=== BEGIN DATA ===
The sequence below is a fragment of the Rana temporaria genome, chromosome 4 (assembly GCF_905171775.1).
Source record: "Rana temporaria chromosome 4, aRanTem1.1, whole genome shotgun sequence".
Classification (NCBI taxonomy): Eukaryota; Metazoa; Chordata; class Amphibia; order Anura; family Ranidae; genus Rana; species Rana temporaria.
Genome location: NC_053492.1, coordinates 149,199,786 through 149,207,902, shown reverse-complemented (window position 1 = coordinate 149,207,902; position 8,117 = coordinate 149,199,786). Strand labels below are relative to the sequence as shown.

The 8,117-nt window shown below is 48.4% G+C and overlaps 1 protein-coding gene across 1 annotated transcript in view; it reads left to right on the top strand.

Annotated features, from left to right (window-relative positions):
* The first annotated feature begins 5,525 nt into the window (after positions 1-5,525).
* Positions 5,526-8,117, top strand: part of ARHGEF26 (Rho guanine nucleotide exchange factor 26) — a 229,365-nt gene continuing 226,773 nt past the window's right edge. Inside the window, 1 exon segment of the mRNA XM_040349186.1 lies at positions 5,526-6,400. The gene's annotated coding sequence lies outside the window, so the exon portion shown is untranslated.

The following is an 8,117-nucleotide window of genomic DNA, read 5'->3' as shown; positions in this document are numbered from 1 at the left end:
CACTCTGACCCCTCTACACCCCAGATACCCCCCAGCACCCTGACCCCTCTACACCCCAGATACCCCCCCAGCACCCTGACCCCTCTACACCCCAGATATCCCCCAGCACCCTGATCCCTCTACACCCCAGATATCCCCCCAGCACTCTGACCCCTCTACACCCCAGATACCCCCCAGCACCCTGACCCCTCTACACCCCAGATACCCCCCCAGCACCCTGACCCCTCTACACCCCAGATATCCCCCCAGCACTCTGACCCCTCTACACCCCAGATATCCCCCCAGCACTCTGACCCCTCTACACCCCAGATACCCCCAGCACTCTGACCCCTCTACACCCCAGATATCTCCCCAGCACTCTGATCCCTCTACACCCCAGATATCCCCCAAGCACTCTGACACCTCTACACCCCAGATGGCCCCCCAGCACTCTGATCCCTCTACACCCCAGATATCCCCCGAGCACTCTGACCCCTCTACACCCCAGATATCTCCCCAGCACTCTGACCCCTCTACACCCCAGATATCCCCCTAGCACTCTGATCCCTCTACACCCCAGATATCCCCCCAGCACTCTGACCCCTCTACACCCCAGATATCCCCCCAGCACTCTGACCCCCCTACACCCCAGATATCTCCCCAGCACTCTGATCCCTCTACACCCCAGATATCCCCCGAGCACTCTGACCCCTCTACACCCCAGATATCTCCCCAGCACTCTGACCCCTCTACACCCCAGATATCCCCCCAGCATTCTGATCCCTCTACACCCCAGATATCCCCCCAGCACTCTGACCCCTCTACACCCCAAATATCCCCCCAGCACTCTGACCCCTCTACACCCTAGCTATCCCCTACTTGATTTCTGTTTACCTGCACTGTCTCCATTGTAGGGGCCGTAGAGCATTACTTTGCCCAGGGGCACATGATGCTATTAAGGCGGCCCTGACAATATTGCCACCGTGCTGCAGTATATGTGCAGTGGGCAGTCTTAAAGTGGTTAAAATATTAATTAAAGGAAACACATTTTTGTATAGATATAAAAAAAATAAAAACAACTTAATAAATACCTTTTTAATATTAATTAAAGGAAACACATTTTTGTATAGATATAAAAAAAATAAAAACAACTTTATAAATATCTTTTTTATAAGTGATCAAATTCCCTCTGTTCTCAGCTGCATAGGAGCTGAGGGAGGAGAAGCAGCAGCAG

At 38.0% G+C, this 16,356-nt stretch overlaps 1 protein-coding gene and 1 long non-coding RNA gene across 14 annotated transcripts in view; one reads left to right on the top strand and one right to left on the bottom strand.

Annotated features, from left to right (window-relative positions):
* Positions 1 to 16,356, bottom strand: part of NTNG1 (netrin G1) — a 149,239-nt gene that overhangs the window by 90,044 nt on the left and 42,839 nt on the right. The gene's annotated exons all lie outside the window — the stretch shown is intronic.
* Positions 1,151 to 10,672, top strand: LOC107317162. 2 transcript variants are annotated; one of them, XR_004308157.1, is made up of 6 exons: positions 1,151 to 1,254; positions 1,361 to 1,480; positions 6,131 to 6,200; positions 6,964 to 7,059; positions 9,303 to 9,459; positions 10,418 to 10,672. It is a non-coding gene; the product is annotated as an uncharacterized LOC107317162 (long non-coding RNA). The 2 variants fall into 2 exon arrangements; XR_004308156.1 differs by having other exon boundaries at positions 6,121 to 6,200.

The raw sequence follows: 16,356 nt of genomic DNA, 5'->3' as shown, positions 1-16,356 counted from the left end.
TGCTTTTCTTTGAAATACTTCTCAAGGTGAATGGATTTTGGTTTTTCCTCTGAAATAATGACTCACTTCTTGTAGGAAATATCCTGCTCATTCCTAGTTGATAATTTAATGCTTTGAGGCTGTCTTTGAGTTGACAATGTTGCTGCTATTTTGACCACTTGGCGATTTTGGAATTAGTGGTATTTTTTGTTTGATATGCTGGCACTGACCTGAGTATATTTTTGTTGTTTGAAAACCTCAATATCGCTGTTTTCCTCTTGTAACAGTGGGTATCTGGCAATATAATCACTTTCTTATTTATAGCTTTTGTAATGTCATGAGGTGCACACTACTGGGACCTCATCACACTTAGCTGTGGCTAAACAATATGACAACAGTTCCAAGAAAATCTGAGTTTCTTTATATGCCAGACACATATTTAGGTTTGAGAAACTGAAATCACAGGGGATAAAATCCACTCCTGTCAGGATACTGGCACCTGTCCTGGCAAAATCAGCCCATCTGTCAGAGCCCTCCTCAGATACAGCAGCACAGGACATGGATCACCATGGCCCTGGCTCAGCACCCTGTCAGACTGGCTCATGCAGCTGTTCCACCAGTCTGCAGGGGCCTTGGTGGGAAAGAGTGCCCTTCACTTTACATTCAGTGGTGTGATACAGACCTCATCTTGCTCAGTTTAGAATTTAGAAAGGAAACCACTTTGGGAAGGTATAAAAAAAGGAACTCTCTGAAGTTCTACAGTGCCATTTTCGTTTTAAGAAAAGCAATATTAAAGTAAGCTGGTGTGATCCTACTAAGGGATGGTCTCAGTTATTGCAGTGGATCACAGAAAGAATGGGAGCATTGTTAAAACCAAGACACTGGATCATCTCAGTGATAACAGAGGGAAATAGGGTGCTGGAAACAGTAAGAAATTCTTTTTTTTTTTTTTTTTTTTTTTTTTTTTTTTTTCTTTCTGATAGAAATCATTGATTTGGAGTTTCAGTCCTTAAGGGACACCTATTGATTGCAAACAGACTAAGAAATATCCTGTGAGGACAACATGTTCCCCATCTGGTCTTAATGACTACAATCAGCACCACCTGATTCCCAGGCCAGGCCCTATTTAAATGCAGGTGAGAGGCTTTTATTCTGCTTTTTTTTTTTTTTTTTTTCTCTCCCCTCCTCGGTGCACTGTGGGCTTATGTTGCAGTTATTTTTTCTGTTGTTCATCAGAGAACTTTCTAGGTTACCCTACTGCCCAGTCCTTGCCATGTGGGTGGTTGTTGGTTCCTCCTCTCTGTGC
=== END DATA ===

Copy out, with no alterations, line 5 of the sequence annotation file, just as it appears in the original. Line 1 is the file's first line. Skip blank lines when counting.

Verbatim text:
The 8,117-nt window shown below is 48.4% G+C and overlaps 1 protein-coding gene across 1 annotated transcript in view; it reads left to right on the top strand.